BMW practically invented the crossover coupe with the launch of the X6 in 2007. Seven years later, it rolled out not only the second-generation X6, but downsized the same formula into the smaller X4. And now it’s revealed the replacement for that model, too.
In its second iteration, the “sports activity coupe” has grown by over three inches in length and an inch and a half in width, riding on a 2-inch longer wheelbase. (Height remains about the same at 0.1 inches lower.) That hasn’t stopped the engineers from trimming as much as 110 pounds off the curb weight, though, with a lower center of gravity and perfect 50/50 weight distribution for optimal handling.
The designers have also integrated LED head, tail and fog lights, and active air vents, and streamlined the shape to a slippery drag coefficient of 0.30. Under that slanted roofline, they’ve still managed to fit an 18.5-cubic-foot luggage compartment – which may not seem like much for a crossover, but it’s still more than you’d find in a 3 Series sedan. Fold the rear seats down (in a variable 40:20:40 split) and that figure expands to over 50 cubic feet. And a proliferation of stowage areas help with the versatility aspect as well.
The cockpit has been redesigned around the driver, with a lower instrument panel and a higher seating position for a more commanding view of the road ahead. The extended exterior dimensions translate to more legroom for the back seats, too, with a panoramic moonroof to enjoy the view out the top.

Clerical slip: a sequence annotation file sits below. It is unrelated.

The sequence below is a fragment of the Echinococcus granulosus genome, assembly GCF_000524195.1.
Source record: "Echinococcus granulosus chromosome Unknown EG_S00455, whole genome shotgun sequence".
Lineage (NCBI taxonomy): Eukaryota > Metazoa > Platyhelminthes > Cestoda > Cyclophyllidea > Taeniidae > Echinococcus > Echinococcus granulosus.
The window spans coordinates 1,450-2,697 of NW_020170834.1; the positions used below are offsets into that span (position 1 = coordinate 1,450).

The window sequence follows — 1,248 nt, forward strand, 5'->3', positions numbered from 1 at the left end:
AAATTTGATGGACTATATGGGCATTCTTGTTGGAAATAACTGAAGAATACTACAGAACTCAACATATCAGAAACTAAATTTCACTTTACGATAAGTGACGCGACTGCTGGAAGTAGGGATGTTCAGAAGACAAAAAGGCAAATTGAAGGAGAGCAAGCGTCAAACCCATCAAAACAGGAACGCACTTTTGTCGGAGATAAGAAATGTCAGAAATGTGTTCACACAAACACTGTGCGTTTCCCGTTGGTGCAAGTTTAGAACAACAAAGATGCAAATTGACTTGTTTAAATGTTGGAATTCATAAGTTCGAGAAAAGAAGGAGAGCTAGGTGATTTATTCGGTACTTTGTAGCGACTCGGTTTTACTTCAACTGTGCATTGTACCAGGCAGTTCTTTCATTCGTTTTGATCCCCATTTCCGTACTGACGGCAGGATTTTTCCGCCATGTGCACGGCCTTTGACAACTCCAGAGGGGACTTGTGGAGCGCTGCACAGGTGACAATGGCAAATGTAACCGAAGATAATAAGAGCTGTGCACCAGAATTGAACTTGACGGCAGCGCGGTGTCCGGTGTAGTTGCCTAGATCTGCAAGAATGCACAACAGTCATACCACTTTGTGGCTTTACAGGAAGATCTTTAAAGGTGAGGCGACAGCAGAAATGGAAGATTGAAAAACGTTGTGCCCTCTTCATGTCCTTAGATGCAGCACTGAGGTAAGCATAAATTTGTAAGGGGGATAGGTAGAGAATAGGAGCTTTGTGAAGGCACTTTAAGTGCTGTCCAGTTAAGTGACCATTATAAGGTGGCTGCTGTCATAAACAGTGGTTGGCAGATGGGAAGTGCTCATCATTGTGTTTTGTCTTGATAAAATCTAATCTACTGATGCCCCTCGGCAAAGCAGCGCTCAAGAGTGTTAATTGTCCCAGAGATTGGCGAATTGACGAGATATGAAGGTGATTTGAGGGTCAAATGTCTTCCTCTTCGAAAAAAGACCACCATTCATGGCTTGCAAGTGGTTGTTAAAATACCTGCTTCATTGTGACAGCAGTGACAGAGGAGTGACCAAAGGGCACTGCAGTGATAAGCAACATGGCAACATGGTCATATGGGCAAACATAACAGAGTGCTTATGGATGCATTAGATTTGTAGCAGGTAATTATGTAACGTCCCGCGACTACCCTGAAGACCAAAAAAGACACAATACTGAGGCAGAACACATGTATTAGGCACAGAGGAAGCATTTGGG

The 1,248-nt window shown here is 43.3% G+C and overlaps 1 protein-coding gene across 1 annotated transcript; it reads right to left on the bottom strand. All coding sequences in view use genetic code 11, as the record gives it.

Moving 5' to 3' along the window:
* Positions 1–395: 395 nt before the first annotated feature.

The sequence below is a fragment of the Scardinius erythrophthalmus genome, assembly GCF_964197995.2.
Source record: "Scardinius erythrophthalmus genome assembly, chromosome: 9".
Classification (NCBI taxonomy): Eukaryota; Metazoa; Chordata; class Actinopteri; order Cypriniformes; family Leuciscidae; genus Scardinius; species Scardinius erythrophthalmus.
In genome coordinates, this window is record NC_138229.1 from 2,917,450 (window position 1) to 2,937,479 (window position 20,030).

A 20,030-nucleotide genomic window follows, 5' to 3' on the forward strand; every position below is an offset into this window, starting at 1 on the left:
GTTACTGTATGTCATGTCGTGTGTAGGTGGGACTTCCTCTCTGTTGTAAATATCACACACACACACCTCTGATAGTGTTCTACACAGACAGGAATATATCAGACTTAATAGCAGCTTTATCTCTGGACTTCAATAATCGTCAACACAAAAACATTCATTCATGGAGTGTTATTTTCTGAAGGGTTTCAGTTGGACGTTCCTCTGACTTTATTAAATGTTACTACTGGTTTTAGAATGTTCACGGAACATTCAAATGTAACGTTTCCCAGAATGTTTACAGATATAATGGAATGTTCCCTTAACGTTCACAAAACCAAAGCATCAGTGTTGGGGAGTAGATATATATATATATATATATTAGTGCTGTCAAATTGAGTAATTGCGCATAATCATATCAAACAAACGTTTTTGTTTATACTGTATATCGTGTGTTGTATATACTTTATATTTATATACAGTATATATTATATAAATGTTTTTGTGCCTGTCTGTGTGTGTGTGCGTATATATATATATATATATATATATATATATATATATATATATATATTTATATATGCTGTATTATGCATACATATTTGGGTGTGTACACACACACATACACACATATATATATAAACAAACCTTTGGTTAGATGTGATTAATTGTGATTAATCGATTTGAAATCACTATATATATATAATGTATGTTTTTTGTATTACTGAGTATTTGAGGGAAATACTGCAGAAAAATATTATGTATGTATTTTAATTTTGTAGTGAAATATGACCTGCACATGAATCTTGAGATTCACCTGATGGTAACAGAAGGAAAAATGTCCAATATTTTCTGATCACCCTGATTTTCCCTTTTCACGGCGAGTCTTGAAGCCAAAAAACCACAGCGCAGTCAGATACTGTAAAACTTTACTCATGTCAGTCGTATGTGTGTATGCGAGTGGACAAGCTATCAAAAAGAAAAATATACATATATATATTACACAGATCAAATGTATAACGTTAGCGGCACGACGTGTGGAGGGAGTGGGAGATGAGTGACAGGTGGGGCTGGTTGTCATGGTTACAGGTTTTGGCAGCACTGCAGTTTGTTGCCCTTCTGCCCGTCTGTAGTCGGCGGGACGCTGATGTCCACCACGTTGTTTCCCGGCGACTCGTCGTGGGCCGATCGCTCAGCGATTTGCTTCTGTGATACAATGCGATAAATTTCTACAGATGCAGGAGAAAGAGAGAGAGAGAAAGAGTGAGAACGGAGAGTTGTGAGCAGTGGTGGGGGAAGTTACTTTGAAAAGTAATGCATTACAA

There’s an oversized 10.25-inch touchscreen, optional head-up display (now 75 percent larger), and both gesture- and voice-control functionality. And there’s a wide array of active safety systems on offer, too – including active cruise control, lane-keeping assist, cross-traffic warning, parking assistant, around-view monitor… everything, in short, that you’d expect from the latest premium German offering.
Globally, the new X4 will be offered with three gasoline and four diesel engine options, ranging in output from 184 horsepower and 360. US buyers will choose between two models: The xDrive30i packs a 2.0-liter turbo four rated at 252 hp and 258 lb-ft of torque to deliver a 0-62 time of 6.3 seconds and a top speed of 149 mph. The M40i performance model boasts a 3.0-liter turbocharged inline-six with 360 hp and 369 lb-ft for a 4.8-second 0-62 time and a 155-mph top speed.
The lower-spec xDrive20i (with 184 hp) and three diesels (with 190, 231, and 265 hp respectively) we’re fine doing without. But the M40d (the version pictured) is a tempting proposition, with 326 hp and a massive 501 lb-ft of torque to match the M40i model’s top speed and come in just a tenth behind its 0-62 time (at 4.9 seconds) – but return much better fuel economy on oil: as much as 47.9 mpg on the Euro cycle instead of 31.4.
All engines come mated to an eight-speed automatic transmission with all-wheel drive as standard. The Bavarian automaker will also offer an array of packages – including xLine, M Sport X, and M Sport – to help customers cater their vehicle to their taste. Wheels range in size from 19 to 21 inches, and further options from BMW Individual stand to make it even more personal.
To date, BMW has sold over 200,000 X4s around the world, including nearly 20,000 in the US. These improvements ought to help it sell even more. The 2019 BMW X4 reaches US dealers in July, priced from $50,450 for the four-cylinder model, and $60,450 for the M40i.